I know that four twenty-fives is one hundred. Then I added four more because I changed twenty-six to twenty-five. I have to put back the one. Four times one equals four. One hundred plus four equals one hundred four. Then I counted, 20, 40, 60, I put the eighty in my memory. Then I counted 6, 12, 18, I took the eighty out of my memory and added eighty and twenty-four.
In my class, our initial estimates were , 23, , , 1,,, , , and Our class estimate was Finally, tell the students how many marbles you had counted when you filled the jar. To verify your count and to reinforce the value of using a strategy to make an estimation, count the marbles by placing them into groups of ten. I had counted marbles in the jar. My class counted 11 groups of ten with two extra to figure this out. The class strategy for estimating marbles got them very close to the actual total of marbles.
Next, pull the quart-sized jar of marbles from the bag and hold it up. How can you use what you know about the number of marbles in a pint to help you estimate the number of marbles in a quart? So if we know how many in a pint we can just double that to get a good estimate for how many in a quart. Hold up the estimation tools: grid paper, measuring cups, unifix cubes, and balances and masses. Ask: How might these tools help you carry out the strategies listed on the board?
In my class, the students shared that the grid paper could be used with the box-and-count strategy, the balance and masses could help with the weighing strategy, and the measuring cups could help with thinking about how many tens or hundreds fit in a measuring cup or even a unifix cube if the items were small like popcorn or lentils. Katie had a new idea. She suggested that we could use the small geoboard rubber bands as a way to help with the clumping strategy. The class agreed this was a good idea and geoboard rubber bands were added to the estimation tools. Give partners time to work together on recording their estimates and notes about what tool they used to make their estimate.
When students finish, ask them to record their information on a class chart:. Gather students for a discussion. Focus the discussion on the similarity of the estimates. Each bag had approximately the same number of kidney beans. In most cases, the estimates were similar even though partner pairs used different estimation tools. This usually delights the students. The students in my class concluded that differences in the estimations came from varying sizes of beans, how precisely the beans filled an area of measurement, how carefully people measured and counted, and how the number of beans in the bags varied.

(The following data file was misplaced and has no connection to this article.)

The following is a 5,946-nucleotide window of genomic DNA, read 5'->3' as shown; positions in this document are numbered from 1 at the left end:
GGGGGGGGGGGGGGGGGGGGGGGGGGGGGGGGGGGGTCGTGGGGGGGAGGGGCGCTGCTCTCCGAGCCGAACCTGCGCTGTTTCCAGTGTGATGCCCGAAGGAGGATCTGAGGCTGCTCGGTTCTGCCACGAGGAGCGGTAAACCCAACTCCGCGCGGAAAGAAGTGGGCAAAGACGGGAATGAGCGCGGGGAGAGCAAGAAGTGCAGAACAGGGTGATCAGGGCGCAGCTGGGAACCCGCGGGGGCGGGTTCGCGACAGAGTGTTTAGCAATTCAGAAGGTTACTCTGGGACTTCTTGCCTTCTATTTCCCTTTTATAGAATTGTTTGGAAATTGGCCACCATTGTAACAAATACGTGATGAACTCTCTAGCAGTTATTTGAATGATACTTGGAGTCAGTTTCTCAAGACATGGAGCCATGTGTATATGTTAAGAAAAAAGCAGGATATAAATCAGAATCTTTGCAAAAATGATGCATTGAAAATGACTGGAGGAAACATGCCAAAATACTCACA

I had already prepared bags of objects: quart-size bags of lima beans, cotton balls, teddy bear counters, macaroni, real pennies, and popcorn, along with snack-size bags of plastic counters, cotton swabs, base ten unit cubes, paper clips, and lentils. After a while, Cathy called the class to attention and asked the students to share what they had noticed. You can include drawings if they will help make your directions clear. Before the students began, Cathy wrote protractor and angle on the overhead for their reference and asked them what other words about angles they might use.
She listed all the words the students suggested: acute, right, obtuse, straight, degrees. Students expressed their thinking in different ways. Jenny and Sara, for example, wrote the following directions for measuring an angle: First, you make an angle. Then you place the bottom line of the angle on the line of the protractor. Then you put the dot on the vertex of the angle. Then you get the arrow and take it up to the number and the number that the line hits is the degree of your angle. Cuong and Cheryl wrote: One rule you must always remember is you must always have the bulls eye on the straight line on the bottom.
If the angle goes to the right you must read the bottom numbers. But if it goes to the left you must read the top numbers. Ron M. The hole is on the bottom of the protractor. What you do is measure and count by the lines on top of the protractor. Will and Pat designed their work as a pamphlet. They titled it The Protractor Manual see Figure 1.
They wrote: There are 2 things a Protractor does for you. It makes new angles. To measure an angle you put the rough side of the protractor down then put the vertex of the angle in the little hole in the middle, shown on pages 3 and 4 and if the angle is acute you use the numbers on the bottom on the right but if it is acute but it is pointing to the left you use the left side and the top shown on pages 3 and 4. To make angles you use the bottom part of the Protractor shown on pages 3 and 4 to make any angle you disire.